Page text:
In terms of what you get out of it, it all depends. What it does for me is inspire me to write more. I’d go there and see all the writers, realize how much competition there was and it made me want to write that much harder to enjoy the benefits of being a writer.
You’ve written series books and standalone thrillers. Do you have a preference? And what are the differences for you when writing them?
They’re both equally hard, and they both offer their joys (laughs) and sorrows. When you’re doing a standalone it’s like doing a painting with a completely blank canvas. That’s both intimidating because it’s so blank and freeing because you can do anything on it. When I’m doing a Myron Bolitar novel some of the canvas has already been filled in for me. I love what’s already there so that’s not a problem for me. But then you’re afraid because you don’t want to damage what’s already there. You have to be very careful that when you start painting you don’t ruin what you’ve already done, which is already pretty darn good.
And I almost look at the Myron Bolitars as each book is a chapter in a larger book. But the actual writing process is pretty much the same. Myron is just easier to get into the character because I already know that character. But I’ve already put that character through a lot so it can be hard to think of things for him to do. So, it’s not easier to write one more than the other.
What I do is I come up with an idea first. Then I say, “Who can tell that story?” And once every three or four books the answer is Myron Bolitar. If the answer is not Myron, I don’t force it. I don’t say, “I need to write a Myron.” So, at one point I went six years and six books without writing a Myron. I haven’t written Myron now in three books, maybe. Three or four books I haven’t written Myron and I’m not going to force it. When he’s ready to come back, he’ll come back.
Certain authors, like Steve Berry, like to meticulously plot out their books while other authors, like Lee Child, simply put the pen to paper and get started. Where do you fall along this spectrum?
If you ask 10 writers how they do it, you’ll get 11 different answers. I’m probably between those two. I know the beginning and the end. I don’t know much in between. I know some spots along the way. I compare it to driving from my home state of New Jersey to California. I may go view the Suez Canal or go stop in Tokyo but I’ll always, pretty much, end up in California. I may know a few of the places I’m going to hit along the way.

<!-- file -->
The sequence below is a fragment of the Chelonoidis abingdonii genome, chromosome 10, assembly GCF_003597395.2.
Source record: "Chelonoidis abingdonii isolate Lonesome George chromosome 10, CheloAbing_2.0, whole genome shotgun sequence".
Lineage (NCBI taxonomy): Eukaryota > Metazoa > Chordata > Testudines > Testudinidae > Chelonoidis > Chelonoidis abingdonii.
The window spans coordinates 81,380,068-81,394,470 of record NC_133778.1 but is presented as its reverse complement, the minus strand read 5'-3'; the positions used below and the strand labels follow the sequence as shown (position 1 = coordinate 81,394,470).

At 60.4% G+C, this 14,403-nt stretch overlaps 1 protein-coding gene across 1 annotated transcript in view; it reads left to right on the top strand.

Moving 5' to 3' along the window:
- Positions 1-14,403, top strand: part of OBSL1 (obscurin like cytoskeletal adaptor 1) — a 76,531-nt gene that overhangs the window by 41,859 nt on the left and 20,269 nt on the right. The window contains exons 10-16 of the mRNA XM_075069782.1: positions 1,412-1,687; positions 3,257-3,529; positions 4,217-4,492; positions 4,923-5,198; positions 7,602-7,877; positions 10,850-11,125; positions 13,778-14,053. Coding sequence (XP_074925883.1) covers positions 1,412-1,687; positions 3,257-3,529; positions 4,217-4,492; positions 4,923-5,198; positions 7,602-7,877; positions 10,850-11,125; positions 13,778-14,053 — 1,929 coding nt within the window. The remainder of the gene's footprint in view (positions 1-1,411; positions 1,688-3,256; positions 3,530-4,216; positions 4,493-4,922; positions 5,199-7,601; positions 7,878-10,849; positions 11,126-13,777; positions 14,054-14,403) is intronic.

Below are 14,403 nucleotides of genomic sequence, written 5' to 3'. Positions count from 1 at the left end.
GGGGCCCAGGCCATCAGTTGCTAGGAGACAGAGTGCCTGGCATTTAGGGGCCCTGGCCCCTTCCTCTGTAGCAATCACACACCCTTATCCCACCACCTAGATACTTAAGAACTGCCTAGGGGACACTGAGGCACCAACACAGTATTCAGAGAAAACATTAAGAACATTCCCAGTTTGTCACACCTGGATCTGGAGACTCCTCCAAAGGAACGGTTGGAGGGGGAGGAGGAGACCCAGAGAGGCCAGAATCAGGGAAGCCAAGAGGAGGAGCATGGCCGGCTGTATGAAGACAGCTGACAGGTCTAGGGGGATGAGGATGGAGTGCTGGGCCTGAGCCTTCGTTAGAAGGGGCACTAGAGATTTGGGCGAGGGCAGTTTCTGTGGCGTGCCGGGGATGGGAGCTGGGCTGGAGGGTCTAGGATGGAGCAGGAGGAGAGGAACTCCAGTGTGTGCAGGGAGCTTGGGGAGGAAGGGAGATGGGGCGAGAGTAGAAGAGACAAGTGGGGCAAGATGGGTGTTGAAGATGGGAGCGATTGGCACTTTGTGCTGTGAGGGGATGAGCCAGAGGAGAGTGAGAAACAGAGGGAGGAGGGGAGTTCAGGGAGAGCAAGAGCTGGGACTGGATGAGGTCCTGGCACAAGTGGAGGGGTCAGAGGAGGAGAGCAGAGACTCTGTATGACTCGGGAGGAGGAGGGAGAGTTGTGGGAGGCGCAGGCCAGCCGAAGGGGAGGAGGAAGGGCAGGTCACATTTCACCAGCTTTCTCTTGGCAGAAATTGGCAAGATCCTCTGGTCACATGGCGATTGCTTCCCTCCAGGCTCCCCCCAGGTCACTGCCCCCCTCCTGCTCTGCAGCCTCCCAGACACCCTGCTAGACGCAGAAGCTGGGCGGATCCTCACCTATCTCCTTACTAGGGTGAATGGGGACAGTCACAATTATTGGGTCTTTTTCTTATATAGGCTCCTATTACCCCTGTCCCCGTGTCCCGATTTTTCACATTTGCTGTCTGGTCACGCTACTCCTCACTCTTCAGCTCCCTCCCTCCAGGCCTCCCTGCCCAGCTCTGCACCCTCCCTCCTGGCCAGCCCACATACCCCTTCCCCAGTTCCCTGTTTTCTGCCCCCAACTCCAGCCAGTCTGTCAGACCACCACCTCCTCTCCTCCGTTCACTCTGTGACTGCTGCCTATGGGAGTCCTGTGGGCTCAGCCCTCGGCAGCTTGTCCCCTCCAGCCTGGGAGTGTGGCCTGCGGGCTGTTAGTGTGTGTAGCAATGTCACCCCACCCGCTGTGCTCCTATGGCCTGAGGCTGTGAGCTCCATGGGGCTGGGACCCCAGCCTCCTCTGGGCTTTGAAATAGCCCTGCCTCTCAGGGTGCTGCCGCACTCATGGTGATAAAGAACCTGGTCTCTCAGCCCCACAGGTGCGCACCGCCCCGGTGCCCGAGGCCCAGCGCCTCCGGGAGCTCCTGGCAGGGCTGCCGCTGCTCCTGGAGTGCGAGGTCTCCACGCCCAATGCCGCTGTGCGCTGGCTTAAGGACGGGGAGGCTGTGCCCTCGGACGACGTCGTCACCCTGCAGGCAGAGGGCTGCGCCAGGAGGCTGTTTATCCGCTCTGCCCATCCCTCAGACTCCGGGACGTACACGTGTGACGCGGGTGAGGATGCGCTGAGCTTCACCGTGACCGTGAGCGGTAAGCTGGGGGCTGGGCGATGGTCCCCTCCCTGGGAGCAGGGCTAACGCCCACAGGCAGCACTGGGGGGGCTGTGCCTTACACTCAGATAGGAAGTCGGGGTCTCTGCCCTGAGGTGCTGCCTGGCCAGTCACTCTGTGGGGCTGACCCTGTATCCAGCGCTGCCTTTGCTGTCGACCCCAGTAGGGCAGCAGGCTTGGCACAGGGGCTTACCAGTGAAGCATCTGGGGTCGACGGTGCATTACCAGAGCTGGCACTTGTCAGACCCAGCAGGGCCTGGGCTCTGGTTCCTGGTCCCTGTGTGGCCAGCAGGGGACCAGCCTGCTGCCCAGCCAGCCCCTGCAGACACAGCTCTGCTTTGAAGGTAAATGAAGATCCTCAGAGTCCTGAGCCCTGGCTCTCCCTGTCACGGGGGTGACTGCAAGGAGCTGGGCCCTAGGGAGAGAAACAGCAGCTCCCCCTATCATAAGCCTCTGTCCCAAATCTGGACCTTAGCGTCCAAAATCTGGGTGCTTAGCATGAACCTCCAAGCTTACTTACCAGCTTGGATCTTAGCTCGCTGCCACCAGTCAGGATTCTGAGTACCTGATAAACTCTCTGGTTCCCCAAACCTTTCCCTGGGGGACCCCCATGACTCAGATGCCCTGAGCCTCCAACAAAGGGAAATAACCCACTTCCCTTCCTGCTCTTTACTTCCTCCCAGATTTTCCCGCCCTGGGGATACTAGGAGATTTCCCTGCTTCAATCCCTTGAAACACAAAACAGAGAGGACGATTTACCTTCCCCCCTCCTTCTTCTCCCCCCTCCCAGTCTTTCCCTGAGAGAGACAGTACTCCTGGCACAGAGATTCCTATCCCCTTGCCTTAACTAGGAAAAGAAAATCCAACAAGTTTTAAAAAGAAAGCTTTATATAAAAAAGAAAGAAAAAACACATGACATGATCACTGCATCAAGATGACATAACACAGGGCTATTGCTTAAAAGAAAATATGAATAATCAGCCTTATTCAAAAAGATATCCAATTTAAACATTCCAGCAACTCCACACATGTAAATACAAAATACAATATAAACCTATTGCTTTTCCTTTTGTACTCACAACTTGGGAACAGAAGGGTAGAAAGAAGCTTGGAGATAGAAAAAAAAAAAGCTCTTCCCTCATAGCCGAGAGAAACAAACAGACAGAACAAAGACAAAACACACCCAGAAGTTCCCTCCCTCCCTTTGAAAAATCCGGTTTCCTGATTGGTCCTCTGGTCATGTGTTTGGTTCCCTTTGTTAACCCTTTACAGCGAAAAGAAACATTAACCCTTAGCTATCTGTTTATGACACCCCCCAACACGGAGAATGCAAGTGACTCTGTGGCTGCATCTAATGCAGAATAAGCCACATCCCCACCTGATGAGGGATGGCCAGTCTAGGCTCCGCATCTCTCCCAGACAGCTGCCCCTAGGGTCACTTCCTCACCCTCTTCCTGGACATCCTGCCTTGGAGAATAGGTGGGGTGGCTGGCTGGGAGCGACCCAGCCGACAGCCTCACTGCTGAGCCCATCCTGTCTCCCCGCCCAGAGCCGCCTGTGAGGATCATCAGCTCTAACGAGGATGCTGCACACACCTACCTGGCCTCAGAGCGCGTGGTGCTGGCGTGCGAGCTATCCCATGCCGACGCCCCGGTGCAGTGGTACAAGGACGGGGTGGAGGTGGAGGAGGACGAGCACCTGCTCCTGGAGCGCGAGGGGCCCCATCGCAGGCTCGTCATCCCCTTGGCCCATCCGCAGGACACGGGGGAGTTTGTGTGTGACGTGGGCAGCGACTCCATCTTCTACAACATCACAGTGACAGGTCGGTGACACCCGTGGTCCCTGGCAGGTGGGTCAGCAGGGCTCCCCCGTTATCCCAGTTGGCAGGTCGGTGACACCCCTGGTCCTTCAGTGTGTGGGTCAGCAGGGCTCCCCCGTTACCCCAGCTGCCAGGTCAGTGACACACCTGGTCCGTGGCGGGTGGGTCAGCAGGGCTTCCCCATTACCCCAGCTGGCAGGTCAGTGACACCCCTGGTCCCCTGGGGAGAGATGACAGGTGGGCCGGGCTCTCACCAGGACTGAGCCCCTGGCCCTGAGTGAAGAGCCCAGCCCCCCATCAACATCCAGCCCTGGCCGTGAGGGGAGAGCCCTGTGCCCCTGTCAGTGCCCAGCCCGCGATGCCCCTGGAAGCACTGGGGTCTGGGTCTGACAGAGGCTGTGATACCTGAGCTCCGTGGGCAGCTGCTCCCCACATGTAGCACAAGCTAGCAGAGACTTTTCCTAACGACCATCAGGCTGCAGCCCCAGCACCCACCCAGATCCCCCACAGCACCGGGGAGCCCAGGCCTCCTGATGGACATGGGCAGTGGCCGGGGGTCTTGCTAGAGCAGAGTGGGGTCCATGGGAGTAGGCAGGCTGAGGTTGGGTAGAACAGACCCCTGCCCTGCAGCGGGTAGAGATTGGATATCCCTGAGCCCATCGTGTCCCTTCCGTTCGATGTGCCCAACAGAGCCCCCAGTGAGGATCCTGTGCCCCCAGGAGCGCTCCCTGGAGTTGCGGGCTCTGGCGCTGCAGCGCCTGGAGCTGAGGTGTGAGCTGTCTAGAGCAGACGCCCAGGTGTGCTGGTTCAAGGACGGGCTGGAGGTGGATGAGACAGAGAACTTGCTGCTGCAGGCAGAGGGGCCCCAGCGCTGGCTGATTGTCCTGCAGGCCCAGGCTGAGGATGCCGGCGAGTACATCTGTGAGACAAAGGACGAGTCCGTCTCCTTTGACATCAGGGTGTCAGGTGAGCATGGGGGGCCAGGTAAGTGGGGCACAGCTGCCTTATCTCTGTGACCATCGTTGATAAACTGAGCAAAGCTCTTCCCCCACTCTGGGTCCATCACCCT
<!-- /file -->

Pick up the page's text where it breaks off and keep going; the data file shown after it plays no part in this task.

And I also subscribe to the E.L. Doctorow quote where his says, “Writing is like driving at night in the fog with just your headlights on. You can only see a little bit ahead of you, but you can make the whole journey that way.” So, I see enough of it to know where I’m going with it and that’s how I sort of write. It’s a little bit of outlining, maybe a few chapters ahead, at most. I do know where I’m ending but I also do fly by the seat of my pants like Lee.
You got me. I don’t know. Whatever natural talent we’re given. For example, in school I was always better at math than English. My math SAT score was really good because I could do the word problems really well. That could be where my plotting skill comes from. I can keep it all in my head without getting confused. No problem. I work on it very, very hard but I think it’s something probably more natural than something that can be taught. I don’t know but that’s probably my guess.
Does that also apply to the Myron books. Do you naturally remember what he’s already encountered and gone through?
No, sometimes I forget and make a mistake.
My concept when I first wrote Myron was to take an old-fashioned detective and, number one, bring him up into the modern world a little bit more. And Myron never goes anywhere alone, like Raymond Chandler’s character. But I also wanted to have the plotting that you find in a thriller. I wanted more dense plotting than I had seen in some of these books. Some had great characters that didn’t have much to do, and vice versa. Others had great stories but not great characters. My idea was to, sort of, marry those two.
Lastly, when it comes to point-of-view in writing, some authors like to use first-person, others prefer third-person and some blend the two. Do you have a preference?
I’ve done everything. And in The Innocent I think I had second-person a little bit, if I recall correctly. I’ve combined quite frequently first-person and third-person. And sometimes I have what I call cheating third-person. Myron Bolitar. In one of the books he’s third-person but he’s talking like he’s first-person. Whatever is going to tell the story best. There’s not one decision on that. I’m not afraid to play around with it.